Hi, everyone. "Moriarty" here with some Rumblings From The Lab...
Walter Hill is underappreciated, plain and simple. People don’t seem to pay him the respect he is due when they discuss him, and it makes me crazy. He’s a legitimate cinema badass, and I’d love the opportunity to interview him about anything, or just to shoot the shit with the guy about his work. Bobby Dupea did just that recently, and here’s what he had to say about it:
A Run In with legendary Walter Hill - Warriors news & Deadwood chat
Hi there Harry or whoever’s minding the store:
Sorry for long break since last post, I just come and I go - as my wife says. Ran into the great man, here in Monaco, so figured you (as a movie producer now) could well be interested in his comments on The Warriors (old and new). Plus more on Deadwood – remember, he got an Emmy and the Directors Guild award for directing the pilot.
While Walter Hill has nothing to do with Tony Scott’s re-make of The Warriors, (“What’s worse,” says Hill, “neither does producer Larry Gordon”), he is more occupied in giving “my entire blessing” to a new, special edition DVD version putting much of his original concept - “missing material and ideas” - back into this first street gang movie.
So is this the director’s cut?
“You could call it that although in many ways it’s changed very little. The film was designed to be a comic book come to life and tell a futuristic story and due to my inability to get along with the studio they exorcised all of that. So we have restored that intention and that idea. Also, there were a lot of optical effects that got lost.”
Did you have all this stuff at home – studios are notorious for junking, losing or even selling off such footage, aren’t they?
“Yes, they are. Some of it has been re-created, some of it I had a record of from back then.”
One thing he can’t retrieve. A planned narration agreed to, but nver recorded by... Orson Welles.
The DVD is due out in September or October.
As for Scott’s re-mould, Hill says he did his version of Warriors and certainly doesn’t have any ambition to make it again. “If somebody asked my advice about what to do and not to do, I’d be happy to give it. Then, choosing his words with care, he adds: “I do think the idea that the project has been taken away from the producer is a lousy deal. Larry Gordon found the project, developed the project, brought it to Paramount as a partner and made a successful, profitable movie of it. The idea that 25 years later, or whatever it’s been, he is dismissed is, I think, shamefully wrong.
“As a director, you’re hired to do something. I did it. I did the best I could - and left! But I didn’t own it.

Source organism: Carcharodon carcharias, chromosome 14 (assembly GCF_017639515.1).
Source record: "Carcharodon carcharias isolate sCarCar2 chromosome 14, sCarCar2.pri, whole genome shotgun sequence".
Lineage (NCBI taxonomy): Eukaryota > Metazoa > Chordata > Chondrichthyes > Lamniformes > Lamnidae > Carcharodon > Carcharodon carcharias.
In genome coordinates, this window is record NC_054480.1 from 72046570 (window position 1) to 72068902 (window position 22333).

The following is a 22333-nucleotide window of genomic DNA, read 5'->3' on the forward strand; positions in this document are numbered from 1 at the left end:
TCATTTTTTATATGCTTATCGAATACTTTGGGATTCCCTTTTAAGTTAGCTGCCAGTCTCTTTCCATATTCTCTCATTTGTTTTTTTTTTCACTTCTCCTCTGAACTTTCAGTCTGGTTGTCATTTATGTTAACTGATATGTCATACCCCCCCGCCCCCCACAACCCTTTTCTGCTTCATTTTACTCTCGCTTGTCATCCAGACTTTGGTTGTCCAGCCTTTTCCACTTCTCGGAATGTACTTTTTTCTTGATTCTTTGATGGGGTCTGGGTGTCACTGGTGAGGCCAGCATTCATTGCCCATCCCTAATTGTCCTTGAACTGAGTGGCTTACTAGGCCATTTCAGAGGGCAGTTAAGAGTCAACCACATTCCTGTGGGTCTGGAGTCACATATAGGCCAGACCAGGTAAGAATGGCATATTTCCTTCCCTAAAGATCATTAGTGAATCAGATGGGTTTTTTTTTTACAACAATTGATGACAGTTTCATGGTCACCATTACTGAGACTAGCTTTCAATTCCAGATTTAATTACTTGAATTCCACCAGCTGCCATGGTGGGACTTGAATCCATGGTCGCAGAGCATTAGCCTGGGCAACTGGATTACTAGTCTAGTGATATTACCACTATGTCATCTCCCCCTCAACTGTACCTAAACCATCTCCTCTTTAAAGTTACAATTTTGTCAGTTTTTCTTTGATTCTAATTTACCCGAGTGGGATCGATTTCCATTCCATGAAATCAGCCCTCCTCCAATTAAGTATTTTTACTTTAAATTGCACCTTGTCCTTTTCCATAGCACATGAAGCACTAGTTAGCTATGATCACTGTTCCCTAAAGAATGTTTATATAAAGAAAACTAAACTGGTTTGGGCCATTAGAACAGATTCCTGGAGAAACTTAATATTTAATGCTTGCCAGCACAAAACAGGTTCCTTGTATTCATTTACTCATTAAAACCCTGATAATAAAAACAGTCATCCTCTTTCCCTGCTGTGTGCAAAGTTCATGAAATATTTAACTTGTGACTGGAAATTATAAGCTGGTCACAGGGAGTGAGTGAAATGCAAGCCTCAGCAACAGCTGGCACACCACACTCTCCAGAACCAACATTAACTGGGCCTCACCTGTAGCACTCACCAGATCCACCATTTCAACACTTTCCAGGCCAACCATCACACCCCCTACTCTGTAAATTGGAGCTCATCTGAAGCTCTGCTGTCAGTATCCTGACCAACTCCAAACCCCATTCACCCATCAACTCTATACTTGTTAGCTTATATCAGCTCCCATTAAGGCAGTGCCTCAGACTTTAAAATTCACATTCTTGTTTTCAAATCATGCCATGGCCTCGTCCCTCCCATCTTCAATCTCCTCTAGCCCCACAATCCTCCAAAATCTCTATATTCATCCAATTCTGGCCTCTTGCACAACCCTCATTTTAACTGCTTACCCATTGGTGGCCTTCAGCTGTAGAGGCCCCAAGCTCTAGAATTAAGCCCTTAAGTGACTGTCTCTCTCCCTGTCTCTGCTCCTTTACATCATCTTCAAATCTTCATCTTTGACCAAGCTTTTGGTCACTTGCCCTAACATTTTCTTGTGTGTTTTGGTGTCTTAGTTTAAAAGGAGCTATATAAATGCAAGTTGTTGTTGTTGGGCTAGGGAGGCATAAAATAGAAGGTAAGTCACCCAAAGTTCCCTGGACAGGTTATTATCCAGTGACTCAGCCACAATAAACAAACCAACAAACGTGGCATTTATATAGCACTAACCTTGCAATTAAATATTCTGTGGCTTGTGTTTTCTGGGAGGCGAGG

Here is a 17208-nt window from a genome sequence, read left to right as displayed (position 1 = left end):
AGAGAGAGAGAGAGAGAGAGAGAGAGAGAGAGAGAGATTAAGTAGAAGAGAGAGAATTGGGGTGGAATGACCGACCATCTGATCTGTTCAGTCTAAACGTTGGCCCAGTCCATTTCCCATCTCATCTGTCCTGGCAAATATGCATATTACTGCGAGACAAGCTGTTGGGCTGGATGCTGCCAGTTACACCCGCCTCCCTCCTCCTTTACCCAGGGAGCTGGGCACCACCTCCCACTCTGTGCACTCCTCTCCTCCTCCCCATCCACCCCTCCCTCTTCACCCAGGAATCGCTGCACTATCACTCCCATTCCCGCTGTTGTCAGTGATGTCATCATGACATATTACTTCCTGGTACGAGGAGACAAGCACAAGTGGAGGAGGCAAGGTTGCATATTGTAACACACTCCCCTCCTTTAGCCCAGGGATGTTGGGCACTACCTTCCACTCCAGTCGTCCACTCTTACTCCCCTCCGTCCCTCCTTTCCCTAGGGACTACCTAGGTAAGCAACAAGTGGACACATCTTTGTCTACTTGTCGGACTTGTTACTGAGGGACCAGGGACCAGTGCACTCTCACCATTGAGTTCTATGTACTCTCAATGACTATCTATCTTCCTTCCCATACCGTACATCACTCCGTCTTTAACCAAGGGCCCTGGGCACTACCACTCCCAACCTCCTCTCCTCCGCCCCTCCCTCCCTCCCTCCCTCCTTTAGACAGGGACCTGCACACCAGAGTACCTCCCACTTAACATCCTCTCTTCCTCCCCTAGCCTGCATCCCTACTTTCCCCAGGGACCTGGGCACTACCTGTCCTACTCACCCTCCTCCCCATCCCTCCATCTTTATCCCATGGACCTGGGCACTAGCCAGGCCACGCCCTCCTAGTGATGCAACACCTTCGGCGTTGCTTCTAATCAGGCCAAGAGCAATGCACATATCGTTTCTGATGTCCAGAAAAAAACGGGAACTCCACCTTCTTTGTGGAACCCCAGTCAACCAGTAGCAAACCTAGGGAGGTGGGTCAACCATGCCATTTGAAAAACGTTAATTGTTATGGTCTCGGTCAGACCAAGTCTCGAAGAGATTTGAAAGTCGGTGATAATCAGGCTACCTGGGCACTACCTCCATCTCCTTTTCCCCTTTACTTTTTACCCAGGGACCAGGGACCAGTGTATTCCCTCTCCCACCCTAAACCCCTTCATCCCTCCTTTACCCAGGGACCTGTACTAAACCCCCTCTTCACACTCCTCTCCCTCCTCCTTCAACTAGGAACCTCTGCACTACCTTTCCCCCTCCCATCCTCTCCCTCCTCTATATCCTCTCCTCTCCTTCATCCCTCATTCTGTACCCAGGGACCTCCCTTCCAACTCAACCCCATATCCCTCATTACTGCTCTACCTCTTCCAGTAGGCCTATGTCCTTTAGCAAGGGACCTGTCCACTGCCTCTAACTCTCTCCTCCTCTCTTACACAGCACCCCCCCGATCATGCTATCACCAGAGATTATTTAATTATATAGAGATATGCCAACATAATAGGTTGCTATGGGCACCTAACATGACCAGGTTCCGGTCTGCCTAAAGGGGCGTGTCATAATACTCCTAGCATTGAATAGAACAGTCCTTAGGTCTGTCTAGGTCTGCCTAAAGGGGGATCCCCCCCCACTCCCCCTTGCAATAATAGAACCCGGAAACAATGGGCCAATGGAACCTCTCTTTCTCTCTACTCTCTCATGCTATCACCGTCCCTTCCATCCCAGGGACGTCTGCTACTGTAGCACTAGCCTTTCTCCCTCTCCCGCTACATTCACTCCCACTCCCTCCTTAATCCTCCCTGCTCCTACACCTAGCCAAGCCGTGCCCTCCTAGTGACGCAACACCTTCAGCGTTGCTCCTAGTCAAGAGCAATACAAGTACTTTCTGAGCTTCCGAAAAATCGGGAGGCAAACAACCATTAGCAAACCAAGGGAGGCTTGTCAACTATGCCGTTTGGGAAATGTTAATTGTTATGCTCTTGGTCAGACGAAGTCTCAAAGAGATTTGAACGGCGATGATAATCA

“The producer is a friend of mine, so obviously I feel strongly. I certainly don’t think that the treatment of him has been in the best traditions of Paramount Studios.
“In another sense, it’s none of my business... but as long as you’re asking!”
I found Walter heading the tele-film jury here at the 45th Monte Carlo Television Festival... where some Desperate Housewives Edie, Bree and the late Mary Alice... Lost survivors Jack, Kate and Charlie... Dick Wolf’s Law and Order cops... and Michael C. Hall and producer Alan Ball direct from the wrap-party of “the final final, ever, ever” Six Feet Under... are chilling out.
And, finally, the dastardly Ian McShane.
It was Hill who suggested him as Al Swearengen in Deadwood. “We’d never worked together before the pilot but Ian and I are actually old friends from back in the 70s. We kinda attended the same parties...”
Whoah, just trying to figure out what kind of parties you two would be attending?
”Alcohol was served as I recall... When we were getting ready to do Deadwood., Ian expressed some concern about doing a Western and I said: This is really closer to The Threepenny Opera than it is to John Ford and Howard Hawks.
“It’s a radically different approach. It goes out of its way not to become that usual frozen in amber, mytho-poetic Western. Plus really superb acting.”
And language – like the F Word 1.84 times per minute....
“The language thing has already been debated to death,”sighs Hill. “My comment is that it is dramatically but not idiomatically correct. A lot of the words wouldn’t have been used by the characters at that time, but David Milch uses more modern usage for dramatic power. He also uses many phrases of the time. Overall, he certainly gets more of the way they actually conversed than is generally true in Westerns.
“In the historicity of the thing, it’s partly correct that these people were enormously profane. What we perceive to be obscenities - “Oh fuck it!” – has less power then than now, and what we perceive to be profanities - “Goddamit!” - had greater power in the 19th Century than today.”
You can call me Bobby Dupea - if you call me anything at all.
Have a great summer one and all.